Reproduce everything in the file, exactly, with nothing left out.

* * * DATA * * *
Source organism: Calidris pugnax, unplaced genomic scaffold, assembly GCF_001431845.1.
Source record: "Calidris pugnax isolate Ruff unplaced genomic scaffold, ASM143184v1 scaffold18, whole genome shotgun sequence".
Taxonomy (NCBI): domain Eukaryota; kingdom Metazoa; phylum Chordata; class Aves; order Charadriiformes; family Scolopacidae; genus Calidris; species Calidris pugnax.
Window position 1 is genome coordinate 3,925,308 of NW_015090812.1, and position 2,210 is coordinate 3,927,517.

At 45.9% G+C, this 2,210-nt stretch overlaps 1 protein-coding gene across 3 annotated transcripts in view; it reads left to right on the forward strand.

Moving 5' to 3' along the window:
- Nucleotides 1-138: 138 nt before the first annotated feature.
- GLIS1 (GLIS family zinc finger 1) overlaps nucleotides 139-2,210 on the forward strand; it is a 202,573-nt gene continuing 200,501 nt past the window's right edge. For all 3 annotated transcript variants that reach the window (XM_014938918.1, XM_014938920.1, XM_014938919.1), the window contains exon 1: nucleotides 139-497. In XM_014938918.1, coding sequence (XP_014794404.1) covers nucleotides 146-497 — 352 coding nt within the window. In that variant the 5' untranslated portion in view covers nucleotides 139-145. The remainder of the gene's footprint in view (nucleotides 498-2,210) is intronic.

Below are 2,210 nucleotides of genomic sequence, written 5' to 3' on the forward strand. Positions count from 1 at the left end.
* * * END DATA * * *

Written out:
Source organism: Calidris pugnax, unplaced genomic scaffold, assembly GCF_001431845.1.
Source record: "Calidris pugnax isolate Ruff unplaced genomic scaffold, ASM143184v1 scaffold18, whole genome shotgun sequence".
Taxonomy (NCBI): domain Eukaryota; kingdom Metazoa; phylum Chordata; class Aves; order Charadriiformes; family Scolopacidae; genus Calidris; species Calidris pugnax.
Window position 1 is genome coordinate 3,925,308 of NW_015090812.1, and position 2,210 is coordinate 3,927,517.

At 45.9% G+C, this 2,210-nt stretch overlaps 1 protein-coding gene across 3 annotated transcripts in view; it reads left to right on the forward strand.

Moving 5' to 3' along the window:
- Nucleotides 1-138: 138 nt before the first annotated feature.
- GLIS1 (GLIS family zinc finger 1) overlaps nucleotides 139-2,210 on the forward strand; it is a 202,573-nt gene continuing 200,501 nt past the window's right edge. For all 3 annotated transcript variants that reach the window (XM_014938918.1, XM_014938920.1, XM_014938919.1), the window contains exon 1: nucleotides 139-497. In XM_014938918.1, coding sequence (XP_014794404.1) covers nucleotides 146-497 — 352 coding nt within the window. In that variant the 5' untranslated portion in view covers nucleotides 139-145. The remainder of the gene's footprint in view (nucleotides 498-2,210) is intronic.

Below are 2,210 nucleotides of genomic sequence, written 5' to 3' on the forward strand. Positions count from 1 at the left end.